Michigan QB Wilton Speight prepared to start in opener

Mark Snyder
Detroit Free Press
Michigan quarterback Wilton Speight carries the ball during the NCAA college football team's spring game at Michigan Stadium in Ann Arbor, Mich., Friday, April 1, 2016.

Wilton Speight didn’t want to say it.

He knew he wasn’t supposed to say it.

But as Michigan’s quarterback race winds to its final days, Speight is acting like he will be this team’s starting quarterback, just as he has for the past five months.

“I feel good,” he said Friday when asked if he thought he would be the starter when the season opens next Saturday against Hawaii. “I feel very, very good about this whole situation and being able to lead this offense. But it’s coach’s decision and we’ll see what happens.”

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If it were anyone else other than Jim Harbaugh, then the player would have already been told, if not the team and the public also. Conventional football wisdom dictates: make it public, give the player some confidence.

But, as Speight said, trying to read the situation is a waste of time.

“I’ve got a feel now and everyone has a feel and again, it’s coach’s decision,” he said. “Not many people know what goes on in coach Harbaugh’s mind. He’s one of a kind. You just kind of wait and see what he has.”

John O'Korn, left, and Wilton Speight at 2016 Michigan football media day.

The redshirt sophomore is battling redshirt junior John O’Korn, who has far more experience with a year and a half of starts at Houston, and redshirt junior Shane Morris, who has a pair of starts his freshman and sophomore years at Michigan.

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The other two insisted Friday they’re in the race as well.

But Speight promised he’s not counting reps or measuring himself against them. He’s working against his own ideal.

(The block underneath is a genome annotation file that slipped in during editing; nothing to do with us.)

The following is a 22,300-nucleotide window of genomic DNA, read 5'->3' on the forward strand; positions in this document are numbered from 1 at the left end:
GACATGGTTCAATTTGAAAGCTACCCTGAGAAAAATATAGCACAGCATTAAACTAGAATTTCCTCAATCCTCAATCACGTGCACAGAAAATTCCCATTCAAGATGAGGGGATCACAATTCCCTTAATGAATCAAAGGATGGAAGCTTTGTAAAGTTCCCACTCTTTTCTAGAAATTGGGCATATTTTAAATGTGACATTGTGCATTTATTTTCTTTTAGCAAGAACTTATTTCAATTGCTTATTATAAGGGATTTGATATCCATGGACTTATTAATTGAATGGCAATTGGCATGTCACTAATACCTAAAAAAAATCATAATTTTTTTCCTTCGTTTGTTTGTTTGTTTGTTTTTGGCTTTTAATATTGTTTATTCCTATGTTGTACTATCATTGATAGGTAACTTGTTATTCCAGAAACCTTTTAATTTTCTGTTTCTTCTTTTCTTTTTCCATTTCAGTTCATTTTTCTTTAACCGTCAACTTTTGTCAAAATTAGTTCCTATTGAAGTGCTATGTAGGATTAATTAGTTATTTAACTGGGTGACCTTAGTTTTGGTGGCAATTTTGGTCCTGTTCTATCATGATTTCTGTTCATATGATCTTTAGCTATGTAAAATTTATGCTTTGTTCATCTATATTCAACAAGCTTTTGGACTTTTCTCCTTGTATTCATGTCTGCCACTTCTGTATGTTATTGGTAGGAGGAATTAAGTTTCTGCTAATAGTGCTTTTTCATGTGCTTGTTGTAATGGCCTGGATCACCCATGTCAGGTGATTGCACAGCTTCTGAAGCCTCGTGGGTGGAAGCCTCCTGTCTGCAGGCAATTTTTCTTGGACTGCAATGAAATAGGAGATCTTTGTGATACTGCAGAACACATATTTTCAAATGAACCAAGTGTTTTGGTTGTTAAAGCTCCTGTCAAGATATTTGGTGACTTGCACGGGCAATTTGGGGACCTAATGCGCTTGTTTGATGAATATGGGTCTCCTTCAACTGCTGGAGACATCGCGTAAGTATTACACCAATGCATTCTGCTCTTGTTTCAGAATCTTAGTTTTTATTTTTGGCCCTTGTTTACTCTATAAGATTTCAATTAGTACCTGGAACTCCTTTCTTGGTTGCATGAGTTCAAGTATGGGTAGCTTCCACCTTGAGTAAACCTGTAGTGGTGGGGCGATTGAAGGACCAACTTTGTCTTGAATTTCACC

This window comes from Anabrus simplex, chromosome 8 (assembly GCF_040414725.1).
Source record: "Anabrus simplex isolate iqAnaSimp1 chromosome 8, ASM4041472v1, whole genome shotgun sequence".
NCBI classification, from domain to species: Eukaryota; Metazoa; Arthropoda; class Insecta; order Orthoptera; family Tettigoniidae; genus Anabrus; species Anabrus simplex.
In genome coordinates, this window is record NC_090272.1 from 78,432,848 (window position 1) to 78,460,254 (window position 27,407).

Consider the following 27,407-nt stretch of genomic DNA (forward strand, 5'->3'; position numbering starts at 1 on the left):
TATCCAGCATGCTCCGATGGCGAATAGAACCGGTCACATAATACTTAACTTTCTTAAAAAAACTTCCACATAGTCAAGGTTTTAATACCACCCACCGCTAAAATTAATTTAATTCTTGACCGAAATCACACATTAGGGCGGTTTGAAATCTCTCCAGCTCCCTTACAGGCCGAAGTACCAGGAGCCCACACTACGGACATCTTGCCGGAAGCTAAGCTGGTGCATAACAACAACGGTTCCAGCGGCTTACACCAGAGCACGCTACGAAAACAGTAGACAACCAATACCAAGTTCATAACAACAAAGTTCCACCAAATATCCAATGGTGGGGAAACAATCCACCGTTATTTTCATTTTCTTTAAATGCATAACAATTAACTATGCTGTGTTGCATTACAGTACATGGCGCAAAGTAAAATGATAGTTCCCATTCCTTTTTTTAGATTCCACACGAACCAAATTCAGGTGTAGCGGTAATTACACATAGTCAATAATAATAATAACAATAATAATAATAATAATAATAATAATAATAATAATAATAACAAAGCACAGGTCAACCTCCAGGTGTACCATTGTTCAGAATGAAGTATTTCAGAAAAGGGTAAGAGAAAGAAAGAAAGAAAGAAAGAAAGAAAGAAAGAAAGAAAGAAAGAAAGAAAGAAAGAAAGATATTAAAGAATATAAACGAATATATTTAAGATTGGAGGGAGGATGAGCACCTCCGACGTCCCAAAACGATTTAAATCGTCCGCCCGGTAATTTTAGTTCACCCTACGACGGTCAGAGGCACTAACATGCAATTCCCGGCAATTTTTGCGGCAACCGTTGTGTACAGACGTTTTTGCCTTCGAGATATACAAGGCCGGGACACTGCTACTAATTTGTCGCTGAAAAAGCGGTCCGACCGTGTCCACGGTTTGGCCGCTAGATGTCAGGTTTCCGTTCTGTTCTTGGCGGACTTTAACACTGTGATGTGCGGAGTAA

With the decision potentially making or breaking U-M’s season, Harbaugh may see Speight checking the boxes.

A player who moves the team, doesn’t make mistakes and processes the game quickly. It may be a complicated position, but to Harbaugh it’s not a complicated decision.

After nearly 20 years as a high-level quarterback and another 15 coaching the position, he knows what he’s looking for, especially off the field.

Speight spent this off-season preparing to fit that mold.

He put the brakes on his golf game, claiming he played far less than the past two summers, when he usually hit the course at every free moment. (Though he’ll still drive you crazy, a three or four handicap last year after backing off his game — still shooting a 74 with his father this summer.)

There were fewer trips home to Virginia and more to California to work with his longtime guru Steve Clarkson and renowned pitching coach Tom House, a Tom Brady mentor.

Michigan quarterback Wilton Speight.

Speight committed to the position entering spring, when he took a slight lead, and especially after it.

“The spring game ended April 1 at 9 p.m. and April 2 was, 'let’s figure out this playbook, let’s figure out why the coaches are calling this play,' ” Speight said. “Not ‘ok, they called this play so I need to go there.’ He called this play because of this defense we’re going against. That’s an everyday thing, from April 2 to Aug. 5. Over every play, every look and every scheme and that helped a lot.”

As a result, the cliché came true. The game slowed down.

He’ll watch himself run the same play from last year’s film and instantly recall the blur, the offense and game spinning around him.

Then he’ll realize the same play this fall and be finding open receivers before they break free, anticipating because he knows the playbook so well.

One of Speight’s measures to motivate himself was figuring out the role of everyone on offense and their intent. That way, he’s able to direct everyone, even during the running game, not just fill his job.

But Speight insists he doesn’t need the attaboy from Harbaugh. He’ll be ready Saturday, regardless if he gets crowned beforehand.

“I don’t expect him to,” Speight said. “You get the sense. Amara Darboh doesn’t need coach to say you’re a really good wide receiver. It’s known he’s a great wide receiver. Jake Butt doesn’t need to be told he’s an All-American tight end every day, he knows he’s an All-American tight end. (Even) as we get closer to the game, you don’t need to hear it.”

So when he does, it’ll just be what he has always expected.

Michigan football captains: DL Chris Wormley, TE Jake Butt

Contact Mark Snyder: Follow him on Twitter @mark__snyder.

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